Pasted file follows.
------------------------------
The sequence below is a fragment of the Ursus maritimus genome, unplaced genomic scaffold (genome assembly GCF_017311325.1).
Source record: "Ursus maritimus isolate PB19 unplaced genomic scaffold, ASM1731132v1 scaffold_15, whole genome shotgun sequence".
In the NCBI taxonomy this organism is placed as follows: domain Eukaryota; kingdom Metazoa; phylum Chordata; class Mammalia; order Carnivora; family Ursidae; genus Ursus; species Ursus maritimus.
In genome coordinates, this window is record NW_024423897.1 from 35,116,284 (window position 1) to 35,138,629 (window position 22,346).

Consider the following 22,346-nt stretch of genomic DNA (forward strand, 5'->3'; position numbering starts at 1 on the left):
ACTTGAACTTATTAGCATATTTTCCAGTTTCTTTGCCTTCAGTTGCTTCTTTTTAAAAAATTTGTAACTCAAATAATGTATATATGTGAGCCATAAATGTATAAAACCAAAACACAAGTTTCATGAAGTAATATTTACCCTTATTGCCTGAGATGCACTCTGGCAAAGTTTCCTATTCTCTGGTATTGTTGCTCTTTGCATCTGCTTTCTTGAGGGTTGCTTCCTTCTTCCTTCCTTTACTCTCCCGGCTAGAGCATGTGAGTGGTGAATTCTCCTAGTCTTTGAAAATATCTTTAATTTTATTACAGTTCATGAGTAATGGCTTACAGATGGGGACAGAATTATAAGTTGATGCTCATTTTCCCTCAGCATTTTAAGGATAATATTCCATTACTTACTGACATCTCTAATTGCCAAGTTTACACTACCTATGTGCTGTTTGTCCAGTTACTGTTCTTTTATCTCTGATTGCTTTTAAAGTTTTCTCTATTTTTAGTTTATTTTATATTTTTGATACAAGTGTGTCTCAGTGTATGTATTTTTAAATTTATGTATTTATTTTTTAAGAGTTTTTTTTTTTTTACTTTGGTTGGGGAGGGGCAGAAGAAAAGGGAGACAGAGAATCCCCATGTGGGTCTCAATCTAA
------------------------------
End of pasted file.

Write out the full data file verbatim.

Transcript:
The sequence below is a fragment of the Ursus maritimus genome, unplaced genomic scaffold (genome assembly GCF_017311325.1).
Source record: "Ursus maritimus isolate PB19 unplaced genomic scaffold, ASM1731132v1 scaffold_15, whole genome shotgun sequence".
In the NCBI taxonomy this organism is placed as follows: domain Eukaryota; kingdom Metazoa; phylum Chordata; class Mammalia; order Carnivora; family Ursidae; genus Ursus; species Ursus maritimus.
In genome coordinates, this window is record NW_024423897.1 from 35,116,284 (window position 1) to 35,138,629 (window position 22,346).

Consider the following 22,346-nt stretch of genomic DNA (forward strand, 5'->3'; position numbering starts at 1 on the left):
ACTTGAACTTATTAGCATATTTTCCAGTTTCTTTGCCTTCAGTTGCTTCTTTTTAAAAAATTTGTAACTCAAATAATGTATATATGTGAGCCATAAATGTATAAAACCAAAACACAAGTTTCATGAAGTAATATTTACCCTTATTGCCTGAGATGCACTCTGGCAAAGTTTCCTATTCTCTGGTATTGTTGCTCTTTGCATCTGCTTTCTTGAGGGTTGCTTCCTTCTTCCTTCCTTTACTCTCCCGGCTAGAGCATGTGAGTGGTGAATTCTCCTAGTCTTTGAAAATATCTTTAATTTTATTACAGTTCATGAGTAATGGCTTACAGATGGGGACAGAATTATAAGTTGATGCTCATTTTCCCTCAGCATTTTAAGGATAATATTCCATTACTTACTGACATCTCTAATTGCCAAGTTTACACTACCTATGTGCTGTTTGTCCAGTTACTGTTCTTTTATCTCTGATTGCTTTTAAAGTTTTCTCTATTTTTAGTTTATTTTATATTTTTGATACAAGTGTGTCTCAGTGTATGTATTTTTAAATTTATGTATTTATTTTTTAAGAGTTTTTTTTTTTTTACTTTGGTTGGGGAGGGGCAGAAGAAAAGGGAGACAGAGAATCCCCATGTGGGTCTCAATCTAA